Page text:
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New Drugs for Expiring Patents

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sdn1977

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New drugs are ahead which will be marketed to try to replace those with expiring patents. They are metabolites or isomers of existing drugs with the pitch that they will give better efficacy or fewer side effects.

Some live up to their pitch, some won't....but this is what's ahead:

Invega (paliperidone) - the active metabolite of risperidone. It is sustained release, so its dosed just once a day. Studies show it works as well, but will not require dose titration??? Also, less concern about drug interactions with drugs that inhibit CYP2D6 (paroxetine, fluoxetine)

Pristiq (desvenlafaxine) - the major metabolite of venlafaxine. Has comparable efficacy & tolerability. It will be approved for depression & hot flashes, but also has been used off-label for fibromyalgia & neuropathic pain.

Don't know exactly when the release dates are, but they're expected in 2007. So....you've got a jump on the reps:D !

Finally, Focalin (dexmethylphenidate) was marketed to cause fewer side effects than methylphenidate....but, so far, no conclusive post-marketing proof.
 

OldPsychDoc

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It's sad really...there is nothing more pathetic than a drug rep who is trying to convince you that "Oh yes this really IS better than the last one...". Was sitting at a table with several other attendings as the poor Invega rep was trying to push his pill to blank faces...bad enough trying to push atypicals with CATIE out there, but this...?:(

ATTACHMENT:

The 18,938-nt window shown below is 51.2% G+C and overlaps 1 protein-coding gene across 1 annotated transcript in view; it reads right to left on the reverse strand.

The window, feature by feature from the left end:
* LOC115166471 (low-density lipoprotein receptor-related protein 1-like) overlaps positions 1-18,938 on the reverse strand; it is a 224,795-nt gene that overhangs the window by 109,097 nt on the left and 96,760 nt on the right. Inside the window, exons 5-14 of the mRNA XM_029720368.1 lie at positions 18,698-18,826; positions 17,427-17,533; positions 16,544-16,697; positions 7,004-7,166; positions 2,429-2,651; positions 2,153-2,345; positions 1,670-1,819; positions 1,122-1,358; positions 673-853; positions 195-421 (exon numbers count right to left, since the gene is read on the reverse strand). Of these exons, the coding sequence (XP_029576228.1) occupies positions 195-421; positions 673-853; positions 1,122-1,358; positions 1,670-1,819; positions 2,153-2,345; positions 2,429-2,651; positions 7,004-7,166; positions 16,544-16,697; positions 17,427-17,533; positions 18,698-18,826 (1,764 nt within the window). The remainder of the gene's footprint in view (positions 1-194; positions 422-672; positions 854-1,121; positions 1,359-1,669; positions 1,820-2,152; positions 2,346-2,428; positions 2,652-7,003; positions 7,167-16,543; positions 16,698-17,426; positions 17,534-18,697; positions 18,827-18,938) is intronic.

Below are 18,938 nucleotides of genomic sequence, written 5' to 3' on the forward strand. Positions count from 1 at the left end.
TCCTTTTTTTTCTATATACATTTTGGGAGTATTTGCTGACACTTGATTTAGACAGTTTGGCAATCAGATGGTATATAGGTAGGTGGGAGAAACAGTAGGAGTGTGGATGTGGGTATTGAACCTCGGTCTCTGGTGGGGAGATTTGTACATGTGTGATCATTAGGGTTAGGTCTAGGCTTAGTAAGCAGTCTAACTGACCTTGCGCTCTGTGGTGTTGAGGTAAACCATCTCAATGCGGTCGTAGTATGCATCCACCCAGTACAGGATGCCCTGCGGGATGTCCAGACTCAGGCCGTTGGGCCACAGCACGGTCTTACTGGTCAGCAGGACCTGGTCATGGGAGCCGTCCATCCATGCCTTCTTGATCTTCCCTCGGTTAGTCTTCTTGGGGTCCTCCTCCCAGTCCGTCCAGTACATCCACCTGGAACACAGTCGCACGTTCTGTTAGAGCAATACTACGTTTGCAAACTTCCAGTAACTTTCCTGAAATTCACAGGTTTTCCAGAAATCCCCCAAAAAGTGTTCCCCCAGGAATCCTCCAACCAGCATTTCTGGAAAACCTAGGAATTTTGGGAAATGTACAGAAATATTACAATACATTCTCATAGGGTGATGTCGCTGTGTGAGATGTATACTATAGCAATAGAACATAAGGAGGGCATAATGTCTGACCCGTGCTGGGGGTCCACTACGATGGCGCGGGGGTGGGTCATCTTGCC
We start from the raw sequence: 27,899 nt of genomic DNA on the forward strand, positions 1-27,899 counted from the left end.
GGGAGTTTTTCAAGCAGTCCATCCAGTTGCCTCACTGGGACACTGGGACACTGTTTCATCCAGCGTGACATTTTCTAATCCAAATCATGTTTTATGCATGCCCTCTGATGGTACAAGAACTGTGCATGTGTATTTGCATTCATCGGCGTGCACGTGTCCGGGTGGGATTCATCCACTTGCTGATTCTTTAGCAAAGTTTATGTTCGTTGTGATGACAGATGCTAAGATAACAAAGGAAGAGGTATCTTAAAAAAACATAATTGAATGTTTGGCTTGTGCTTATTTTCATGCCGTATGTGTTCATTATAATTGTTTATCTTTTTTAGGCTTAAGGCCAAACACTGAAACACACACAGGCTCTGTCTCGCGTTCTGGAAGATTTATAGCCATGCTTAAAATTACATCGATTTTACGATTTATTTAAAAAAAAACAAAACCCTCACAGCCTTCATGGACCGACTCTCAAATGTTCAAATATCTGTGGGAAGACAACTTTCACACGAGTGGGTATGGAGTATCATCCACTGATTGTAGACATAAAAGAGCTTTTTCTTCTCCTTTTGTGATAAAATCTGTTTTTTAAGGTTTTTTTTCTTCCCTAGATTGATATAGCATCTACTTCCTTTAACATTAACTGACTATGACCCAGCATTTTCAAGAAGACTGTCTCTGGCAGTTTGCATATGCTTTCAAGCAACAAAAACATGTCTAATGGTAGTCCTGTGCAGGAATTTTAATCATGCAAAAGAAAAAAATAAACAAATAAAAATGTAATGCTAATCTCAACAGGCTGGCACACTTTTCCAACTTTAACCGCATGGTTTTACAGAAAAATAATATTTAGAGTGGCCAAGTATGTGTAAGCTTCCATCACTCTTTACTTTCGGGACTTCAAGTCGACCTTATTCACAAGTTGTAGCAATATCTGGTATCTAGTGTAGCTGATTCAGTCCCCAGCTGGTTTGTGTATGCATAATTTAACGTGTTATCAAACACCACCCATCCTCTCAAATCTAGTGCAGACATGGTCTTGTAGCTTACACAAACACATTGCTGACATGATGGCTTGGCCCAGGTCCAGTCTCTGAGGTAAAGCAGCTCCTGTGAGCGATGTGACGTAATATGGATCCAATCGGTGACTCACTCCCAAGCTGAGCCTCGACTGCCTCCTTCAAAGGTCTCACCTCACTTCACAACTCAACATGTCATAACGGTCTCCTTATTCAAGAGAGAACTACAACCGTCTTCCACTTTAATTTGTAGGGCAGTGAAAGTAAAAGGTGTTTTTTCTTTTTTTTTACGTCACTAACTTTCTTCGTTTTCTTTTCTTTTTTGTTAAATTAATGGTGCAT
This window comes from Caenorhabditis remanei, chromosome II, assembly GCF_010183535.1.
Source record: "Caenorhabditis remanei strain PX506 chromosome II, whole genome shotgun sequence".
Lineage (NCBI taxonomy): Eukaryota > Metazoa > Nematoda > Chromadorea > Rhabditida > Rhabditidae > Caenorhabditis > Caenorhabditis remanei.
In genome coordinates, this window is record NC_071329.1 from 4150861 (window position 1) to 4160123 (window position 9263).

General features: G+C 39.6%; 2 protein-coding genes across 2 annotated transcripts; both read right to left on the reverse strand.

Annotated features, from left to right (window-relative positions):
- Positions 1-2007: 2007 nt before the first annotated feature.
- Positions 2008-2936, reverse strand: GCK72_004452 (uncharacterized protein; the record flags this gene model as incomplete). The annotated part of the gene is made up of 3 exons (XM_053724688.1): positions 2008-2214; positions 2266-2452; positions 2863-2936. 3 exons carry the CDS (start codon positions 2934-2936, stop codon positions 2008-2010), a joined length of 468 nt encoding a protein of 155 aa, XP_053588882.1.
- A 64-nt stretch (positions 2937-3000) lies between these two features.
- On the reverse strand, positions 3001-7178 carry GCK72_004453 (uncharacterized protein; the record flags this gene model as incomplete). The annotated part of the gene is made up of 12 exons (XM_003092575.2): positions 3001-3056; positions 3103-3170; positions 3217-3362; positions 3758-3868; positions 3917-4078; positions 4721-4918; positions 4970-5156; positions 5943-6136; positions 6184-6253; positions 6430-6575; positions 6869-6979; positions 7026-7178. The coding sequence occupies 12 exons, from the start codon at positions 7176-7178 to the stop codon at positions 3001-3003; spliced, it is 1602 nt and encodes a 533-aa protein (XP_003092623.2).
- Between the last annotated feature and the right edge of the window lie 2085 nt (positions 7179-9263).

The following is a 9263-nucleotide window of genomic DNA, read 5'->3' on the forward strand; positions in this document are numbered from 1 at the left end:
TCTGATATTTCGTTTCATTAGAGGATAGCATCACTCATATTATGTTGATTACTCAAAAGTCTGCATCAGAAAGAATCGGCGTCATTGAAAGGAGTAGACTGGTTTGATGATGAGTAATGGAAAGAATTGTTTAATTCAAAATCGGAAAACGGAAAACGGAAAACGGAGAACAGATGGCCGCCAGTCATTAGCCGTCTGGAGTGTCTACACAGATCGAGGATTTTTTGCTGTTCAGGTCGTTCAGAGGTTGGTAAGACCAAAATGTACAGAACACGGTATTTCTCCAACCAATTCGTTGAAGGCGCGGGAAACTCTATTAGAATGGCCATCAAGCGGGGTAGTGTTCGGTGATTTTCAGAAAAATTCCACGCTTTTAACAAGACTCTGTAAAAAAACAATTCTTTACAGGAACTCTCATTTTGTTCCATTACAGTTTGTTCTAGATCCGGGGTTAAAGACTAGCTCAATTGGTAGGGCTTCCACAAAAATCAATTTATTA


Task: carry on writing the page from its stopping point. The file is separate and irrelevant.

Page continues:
Milo

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We've got the Invega in the sample cabinet now, and oddly enough they've stopped sampling the 1mg and 2mg Risperdal. What a shock! :rolleyes:
 

Anasazi23

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New drugs are ahead which will be marketed to try to replace those with expiring patents. They are metabolites or isomers of existing drugs with the pitch that they will give better efficacy or fewer side effects.

Some live up to their pitch, some won't....but this is what's ahead:

Invega (paliperidone) - the active metabolite of risperidone. It is sustained release, so its dosed just once a day. Studies show it works as well, but will not require dose titration??? Also, less concern about drug interactions with drugs that inhibit CYP2D6 (paroxetine, fluoxetine)

Pristiq (desvenlafaxine) - the major metabolite of venlafaxine. Has comparable efficacy & tolerability. It will be approved for depression & hot flashes, but also has been used off-label for fibromyalgia & neuropathic pain.

Don't know exactly when the release dates are, but they're expected in 2007. So....you've got a jump on the reps:D !